The economic cooperation between Japan and Vietnam has grown consistently in the last few years, especially since the two countries established “an extensive strategic partnership for peace and prosperity in Asia” in 2014. Driven by a growing bilateral trade and investments from Japan, especially in infrastructure and energy projects, Japan has emerged as one of the leading economic partners for Vietnam.
Japan is the largest official development assistance provider, second largest foreign investor, third largest tourists’ source, and fourth largest trading partner for Vietnam. As of 2017, Japan was the leading foreign investor, with over 2,500 Japanese firms currently operating in Vietnam.
Both Japan and Vietnam are part of the bilateral Vietnam – Japan Economic Partnership Agreement (VJEPA) and the multilateral ASEAN – Japan Comprehensive Economic Partnership Agreement (AJCEP).
Bilateral trade in 2017
Bilateral trade between the two countries reached US$ 33.43 billion in 2017, up 12.4 percent compared to 2016. Imports from Japan grew by 10.2 percent, while exports increased by 14.8 percent, with each accounting for almost half of the bilateral trade. Vietnam had an export surplus of US$ 249.14 million.
Vietnam mainly imports machinery, industrial goods, and raw materials from Japan. Machines, equipment, tools, and accessories accounted for over a quarter of the total imports, valued at US$ 4.26 billion, up 2.2 percent compared to 2016. Computers, electronic products, and components followed closely, accounting for 19.2 percent, worth US$ 3.18 billion. In addition, Vietnam also imports cloth materials, petroleum and pharmaceutical products, paper and rubber from Japan.
Trade in 2018
In line with tariff commitments under the VJEPA and AJCEP, Vietnam’s import tariffs for Japanese goods will further reduce in 2018. Under the new import tariffs for 2018, 5,545 products will have lower tax rates, compared to 2017.
Under the VJEPA, a zero percent tariff will be applicable to 456 tariff lines, for products such as fats, sugar, construction stones, organic chemicals, wood, pulp, fabrics, pearls, iron, aluminum, tin, hand tools, machinery and equipment, vehicle parts and musical instruments. In addition, tariffs will be reduced by 50 to 67 percent for 2918 tariff lines, 20 to 45 percent for 604 products, and 4 to 18 percent for 1,567 products.
Meanwhile, under the AJCEP, 6,201 tariff lines will see reduction and exemptions in tariff lines, which include 3,426 tariff lines with zero percent rate, effective from April 1, 2018. The products include machinery, equipment, tools and spare parts, iron, steel, copper, metals, and articles of iron, steel, base metals, fabrics, apparel, and other articles.
As of 2017, Japan is the second largest foreign investor in Vietnam, second only to South Korea. Total investments stood at US$ 49.46 billion for 3,599 projects.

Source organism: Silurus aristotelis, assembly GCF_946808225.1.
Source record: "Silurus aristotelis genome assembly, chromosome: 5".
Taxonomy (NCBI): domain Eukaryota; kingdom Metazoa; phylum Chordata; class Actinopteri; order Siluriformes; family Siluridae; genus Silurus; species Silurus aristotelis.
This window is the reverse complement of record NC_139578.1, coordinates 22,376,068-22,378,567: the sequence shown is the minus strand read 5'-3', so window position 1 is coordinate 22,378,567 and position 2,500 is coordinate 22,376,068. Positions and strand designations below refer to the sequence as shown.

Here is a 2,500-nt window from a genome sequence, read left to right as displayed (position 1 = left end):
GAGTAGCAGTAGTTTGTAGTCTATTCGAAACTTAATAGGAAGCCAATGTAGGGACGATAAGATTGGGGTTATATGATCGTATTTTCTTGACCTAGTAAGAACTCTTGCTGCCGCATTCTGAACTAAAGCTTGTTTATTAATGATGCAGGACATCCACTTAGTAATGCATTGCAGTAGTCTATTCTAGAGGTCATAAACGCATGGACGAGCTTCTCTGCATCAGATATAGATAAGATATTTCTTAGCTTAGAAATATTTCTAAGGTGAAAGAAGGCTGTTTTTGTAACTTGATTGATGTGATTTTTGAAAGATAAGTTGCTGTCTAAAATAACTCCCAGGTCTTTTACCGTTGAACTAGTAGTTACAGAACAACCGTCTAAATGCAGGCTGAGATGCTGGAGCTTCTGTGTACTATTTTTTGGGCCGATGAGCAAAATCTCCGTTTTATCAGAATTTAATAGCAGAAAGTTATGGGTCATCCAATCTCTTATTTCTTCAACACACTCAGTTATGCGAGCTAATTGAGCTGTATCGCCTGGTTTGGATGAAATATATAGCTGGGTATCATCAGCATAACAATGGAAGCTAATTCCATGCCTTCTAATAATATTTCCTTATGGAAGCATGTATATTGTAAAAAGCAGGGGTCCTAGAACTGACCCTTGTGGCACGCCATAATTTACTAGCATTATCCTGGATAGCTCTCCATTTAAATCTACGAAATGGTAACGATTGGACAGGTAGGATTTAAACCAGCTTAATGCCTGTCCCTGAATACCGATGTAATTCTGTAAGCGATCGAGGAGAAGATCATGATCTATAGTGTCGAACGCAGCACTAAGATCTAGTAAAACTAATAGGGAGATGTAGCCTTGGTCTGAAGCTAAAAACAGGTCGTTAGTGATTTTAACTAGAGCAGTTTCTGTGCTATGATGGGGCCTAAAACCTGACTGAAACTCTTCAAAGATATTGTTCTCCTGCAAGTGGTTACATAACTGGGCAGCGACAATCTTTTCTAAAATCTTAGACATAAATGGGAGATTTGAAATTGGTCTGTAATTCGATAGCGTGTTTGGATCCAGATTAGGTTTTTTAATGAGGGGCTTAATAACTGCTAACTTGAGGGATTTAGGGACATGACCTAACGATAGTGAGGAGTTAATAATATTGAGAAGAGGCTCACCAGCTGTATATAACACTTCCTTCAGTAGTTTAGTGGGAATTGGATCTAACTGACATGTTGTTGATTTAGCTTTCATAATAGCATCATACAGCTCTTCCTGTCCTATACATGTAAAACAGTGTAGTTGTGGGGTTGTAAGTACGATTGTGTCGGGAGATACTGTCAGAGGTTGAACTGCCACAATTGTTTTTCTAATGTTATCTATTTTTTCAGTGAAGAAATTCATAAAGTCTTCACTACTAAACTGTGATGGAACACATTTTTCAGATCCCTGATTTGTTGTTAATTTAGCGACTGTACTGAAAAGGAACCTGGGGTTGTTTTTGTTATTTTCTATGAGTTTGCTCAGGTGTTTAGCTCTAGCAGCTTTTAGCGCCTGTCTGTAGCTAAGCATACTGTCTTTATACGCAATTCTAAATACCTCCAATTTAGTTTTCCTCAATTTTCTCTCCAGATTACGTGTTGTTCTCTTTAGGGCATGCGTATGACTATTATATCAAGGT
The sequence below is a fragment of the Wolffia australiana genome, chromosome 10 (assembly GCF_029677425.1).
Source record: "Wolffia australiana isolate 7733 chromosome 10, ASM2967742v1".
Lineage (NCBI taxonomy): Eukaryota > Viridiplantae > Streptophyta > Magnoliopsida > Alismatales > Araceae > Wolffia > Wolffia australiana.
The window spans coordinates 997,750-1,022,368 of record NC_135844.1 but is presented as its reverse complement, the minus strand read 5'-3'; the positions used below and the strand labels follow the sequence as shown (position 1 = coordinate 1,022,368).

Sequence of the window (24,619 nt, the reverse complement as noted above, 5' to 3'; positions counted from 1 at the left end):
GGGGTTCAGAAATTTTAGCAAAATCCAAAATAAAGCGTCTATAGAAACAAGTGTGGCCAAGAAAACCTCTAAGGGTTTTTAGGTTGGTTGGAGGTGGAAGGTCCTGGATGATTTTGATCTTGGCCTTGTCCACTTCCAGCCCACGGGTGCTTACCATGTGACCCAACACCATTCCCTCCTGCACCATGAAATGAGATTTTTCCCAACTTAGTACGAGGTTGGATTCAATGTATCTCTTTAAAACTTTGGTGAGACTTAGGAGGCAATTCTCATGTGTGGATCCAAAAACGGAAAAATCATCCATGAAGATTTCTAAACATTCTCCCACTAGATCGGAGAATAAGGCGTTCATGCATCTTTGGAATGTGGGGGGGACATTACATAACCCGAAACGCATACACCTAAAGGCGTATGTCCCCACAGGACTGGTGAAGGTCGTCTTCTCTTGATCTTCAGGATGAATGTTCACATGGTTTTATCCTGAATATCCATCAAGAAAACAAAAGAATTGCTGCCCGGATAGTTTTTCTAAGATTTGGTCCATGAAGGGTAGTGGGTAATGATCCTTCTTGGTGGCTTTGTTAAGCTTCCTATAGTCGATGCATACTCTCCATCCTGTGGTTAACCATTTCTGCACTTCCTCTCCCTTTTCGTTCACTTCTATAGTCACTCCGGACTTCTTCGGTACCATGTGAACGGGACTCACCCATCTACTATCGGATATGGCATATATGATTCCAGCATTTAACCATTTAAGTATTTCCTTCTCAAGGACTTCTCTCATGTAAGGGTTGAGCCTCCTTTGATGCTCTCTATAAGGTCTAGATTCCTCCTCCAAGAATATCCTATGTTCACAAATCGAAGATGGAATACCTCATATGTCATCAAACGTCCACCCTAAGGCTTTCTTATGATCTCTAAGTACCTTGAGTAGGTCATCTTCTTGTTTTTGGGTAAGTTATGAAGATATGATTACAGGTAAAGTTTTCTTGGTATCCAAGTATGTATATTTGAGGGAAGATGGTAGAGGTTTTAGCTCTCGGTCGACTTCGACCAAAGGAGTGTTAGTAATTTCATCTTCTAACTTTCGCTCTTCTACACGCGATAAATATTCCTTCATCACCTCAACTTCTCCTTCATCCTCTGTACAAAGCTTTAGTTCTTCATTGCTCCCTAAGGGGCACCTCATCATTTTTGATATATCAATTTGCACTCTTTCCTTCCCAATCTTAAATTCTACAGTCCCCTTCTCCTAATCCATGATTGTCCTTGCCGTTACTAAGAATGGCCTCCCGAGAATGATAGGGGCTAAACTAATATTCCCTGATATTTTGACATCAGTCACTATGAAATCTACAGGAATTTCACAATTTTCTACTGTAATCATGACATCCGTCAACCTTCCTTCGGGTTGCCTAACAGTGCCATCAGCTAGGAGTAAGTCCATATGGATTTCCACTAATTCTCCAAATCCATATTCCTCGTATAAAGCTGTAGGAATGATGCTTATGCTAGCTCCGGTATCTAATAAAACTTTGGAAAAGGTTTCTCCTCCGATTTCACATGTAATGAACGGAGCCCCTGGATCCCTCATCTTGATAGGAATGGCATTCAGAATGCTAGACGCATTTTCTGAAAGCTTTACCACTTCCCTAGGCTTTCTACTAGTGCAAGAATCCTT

Last year, Japan was the largest foreign investor in Vietnam, with investments reaching US$ 9.11 billion, accounting for a quarter of the total investments. Majority of the investment capital was invested into two BOT thermopower projects in Thanh Hoa and Khanh Hoa, worth US$ 5.37 billion.
Manufacturing to retail
For a long time, the majority of the investments from Japan focused on the manufacturing, infrastructure, and energy production industry. However, in the last five years, Vietnam has also started to attract Japanese investments in consumer goods, retail, and hospitality services. Japanese convenience stores such as 7-Eleven, FamilyMart, and Ministop have already set up their franchises in Vietnam, along with Japanese shopping mall operators such as Aeon and Takashimaya, who continue to expand. Apart from direct investments, Vietnam has also seen an increase in M&A activities from Japanese investors. According to Stoxplus, a business information provider, Japanese investors conducted 11 Vietnam-based M&A deals in consumer goods and retail between 2014 and 2017.
As per Vietnam’s Ministry of Industry and Trade, the retail trade will grow by 11.9 percent in the 2016-20 period to US$ 179 billion. Going forward, Japanese convenience stores will have a first mover advantage, as Vietnam is forecasted to be the fastest-growing convenience market in Asia by 2021, according to data released by the international grocery research organization the Institute of Grocery Distribution (IGD).
As economic cooperation increases, Vietnam will continue to be a favorable investment destination among Japanese investors. As per a recent Japan External Trade Organization (JETRO) survey of 654 enterprises in Vietnam, 65.1 percent of firms recorded a profit in 2017, an increase of 2.3 percent from 2016. Majority of the profit-making firms are involved in the processing of exports in the manufacturing and processing industry. In addition, 70 percent of Japanese firms are planning to expand their businesses in Vietnam, which is relatively higher than regional countries such as the Philippines, Indonesia, and China.
Going forward, the manufacturing and processing sectors will continue to attract investments, along with the infrastructure and retail industry. In the infrastructure sector, Japan is considering major investments in projects connecting Da Nang Port with the East-West Economic Corridor, and Cai Mep-Thi Vai Port with the Southern Economic Corridor.
Major factors contributing to increased investments in Vietnam include the easing of investment conditions, socio-political stability, labor costs, and a growing domestic market. However, Japanese investors continue to face issues such as unclear legal framework, complicated tax procedures, underdeveloped infrastructure, and low localization rate. Vietnam has implemented numerous regulations easing the investment environment and has started to increase its investments in infrastructure, and should continue to do so, to maintain its advantage for long.
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